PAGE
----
Chartres Cathedral (Cathédrale Notre-Dame de Chartres) is located in the medieval town of Chartres, about 50 miles from Paris. Chartres Cathedral is one of the greatest achievements in the history of architecture and it is almost perfectly preserved in its original design and details.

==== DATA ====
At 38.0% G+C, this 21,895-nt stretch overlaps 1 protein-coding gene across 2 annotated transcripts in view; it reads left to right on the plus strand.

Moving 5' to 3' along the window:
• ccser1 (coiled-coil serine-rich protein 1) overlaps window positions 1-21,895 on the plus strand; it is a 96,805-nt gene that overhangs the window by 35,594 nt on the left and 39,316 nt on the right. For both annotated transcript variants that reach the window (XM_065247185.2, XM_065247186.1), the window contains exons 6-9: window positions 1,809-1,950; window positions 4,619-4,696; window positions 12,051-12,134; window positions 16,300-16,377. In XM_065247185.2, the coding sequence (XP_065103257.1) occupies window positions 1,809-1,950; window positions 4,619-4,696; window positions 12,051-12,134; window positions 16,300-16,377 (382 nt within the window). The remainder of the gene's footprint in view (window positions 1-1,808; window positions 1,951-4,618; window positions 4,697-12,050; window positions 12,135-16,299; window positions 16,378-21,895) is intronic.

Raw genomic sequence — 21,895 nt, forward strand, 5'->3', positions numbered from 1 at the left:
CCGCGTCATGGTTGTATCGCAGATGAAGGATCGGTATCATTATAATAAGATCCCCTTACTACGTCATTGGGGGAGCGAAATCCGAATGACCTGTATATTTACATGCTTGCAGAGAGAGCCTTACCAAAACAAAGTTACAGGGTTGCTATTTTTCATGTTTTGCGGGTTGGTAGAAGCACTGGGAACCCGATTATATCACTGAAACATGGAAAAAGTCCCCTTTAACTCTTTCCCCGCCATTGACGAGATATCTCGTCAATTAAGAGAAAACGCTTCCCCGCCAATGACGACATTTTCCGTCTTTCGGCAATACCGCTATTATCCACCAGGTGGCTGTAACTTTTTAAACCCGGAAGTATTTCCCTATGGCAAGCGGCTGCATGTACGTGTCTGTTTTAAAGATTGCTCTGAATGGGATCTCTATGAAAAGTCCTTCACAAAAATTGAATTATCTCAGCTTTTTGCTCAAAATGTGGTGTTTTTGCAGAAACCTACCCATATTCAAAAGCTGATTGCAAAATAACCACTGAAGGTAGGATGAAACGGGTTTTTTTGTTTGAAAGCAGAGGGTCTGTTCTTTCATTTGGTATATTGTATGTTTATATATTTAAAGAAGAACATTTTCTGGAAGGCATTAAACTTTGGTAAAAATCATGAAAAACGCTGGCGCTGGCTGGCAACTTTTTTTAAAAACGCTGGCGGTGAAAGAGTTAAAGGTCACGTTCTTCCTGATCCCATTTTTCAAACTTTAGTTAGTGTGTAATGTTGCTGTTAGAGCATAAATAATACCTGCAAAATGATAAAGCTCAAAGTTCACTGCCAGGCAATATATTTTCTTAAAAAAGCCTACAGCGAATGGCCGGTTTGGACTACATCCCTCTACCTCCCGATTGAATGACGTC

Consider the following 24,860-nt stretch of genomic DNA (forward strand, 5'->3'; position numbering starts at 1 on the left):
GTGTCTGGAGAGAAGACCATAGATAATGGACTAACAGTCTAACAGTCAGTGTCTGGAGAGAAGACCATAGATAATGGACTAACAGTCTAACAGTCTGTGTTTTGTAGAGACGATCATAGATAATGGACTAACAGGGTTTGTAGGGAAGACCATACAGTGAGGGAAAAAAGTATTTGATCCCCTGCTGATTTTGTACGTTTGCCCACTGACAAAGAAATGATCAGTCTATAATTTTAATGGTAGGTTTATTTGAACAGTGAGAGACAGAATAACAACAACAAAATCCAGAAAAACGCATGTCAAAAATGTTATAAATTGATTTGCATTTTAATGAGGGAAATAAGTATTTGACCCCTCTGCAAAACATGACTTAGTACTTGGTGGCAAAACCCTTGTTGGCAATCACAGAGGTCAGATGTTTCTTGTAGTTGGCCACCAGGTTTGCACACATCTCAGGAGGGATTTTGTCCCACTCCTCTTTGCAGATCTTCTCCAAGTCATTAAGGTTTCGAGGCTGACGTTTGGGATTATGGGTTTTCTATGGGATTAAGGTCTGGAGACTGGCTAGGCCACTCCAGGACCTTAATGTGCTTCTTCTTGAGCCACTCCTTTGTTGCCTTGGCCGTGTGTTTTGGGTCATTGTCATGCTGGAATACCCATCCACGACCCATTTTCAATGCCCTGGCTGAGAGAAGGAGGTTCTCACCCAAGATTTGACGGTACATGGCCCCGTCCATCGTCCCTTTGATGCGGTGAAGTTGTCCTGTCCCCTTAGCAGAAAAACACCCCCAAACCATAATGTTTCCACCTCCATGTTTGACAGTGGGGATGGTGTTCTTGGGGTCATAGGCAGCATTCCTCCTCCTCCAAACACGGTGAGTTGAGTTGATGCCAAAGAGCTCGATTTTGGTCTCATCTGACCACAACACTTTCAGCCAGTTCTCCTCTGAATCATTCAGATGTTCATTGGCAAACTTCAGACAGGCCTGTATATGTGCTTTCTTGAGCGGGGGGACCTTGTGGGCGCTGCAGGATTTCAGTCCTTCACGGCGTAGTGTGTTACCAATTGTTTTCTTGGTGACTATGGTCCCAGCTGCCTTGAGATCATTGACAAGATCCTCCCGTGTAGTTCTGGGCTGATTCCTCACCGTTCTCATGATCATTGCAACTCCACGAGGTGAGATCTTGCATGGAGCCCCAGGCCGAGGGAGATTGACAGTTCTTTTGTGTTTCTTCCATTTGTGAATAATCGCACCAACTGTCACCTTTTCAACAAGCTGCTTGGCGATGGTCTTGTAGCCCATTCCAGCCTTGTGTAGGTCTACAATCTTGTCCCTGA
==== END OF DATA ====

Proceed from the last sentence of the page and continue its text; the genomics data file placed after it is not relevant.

In addition to its architectural splendor, Chartres Cathedral has been a major pilgrimage destination since the early middle ages. According to popular belief, Chartres Cathedral has housed the tunic of the Blessed Virgin Mary, the Sancta Camisia, since 876. The relic was said to have been given to the cathedral by Charlemagne, who received it as a gift during a trip to Jerusalem. Chartres has been a very important Marian pilgrimage center and the faithful still come from the world over to honor the relic. In 1020, a glorious new Romanesque basilica with a massive crypt was built under the direction of Bishop Fulbert and later Geoffroy de Lèves. The cathedral survived a fire in 1134 that destroyed much of the town. On the night of June 10, 1194, lightning ignited a great fire that destroyed all but the west towers, the façade and the crypt. Sancta Camisia was found unharmed in the treasury after three days, it was attributed as a miracle. After reconstruction, On October 24, 1260, Chartres Cathedral was finally dedicated in the presence of King Louis IX and his family. The cathedral was added to UNESCO’s list of World Heritage Sites in 1979.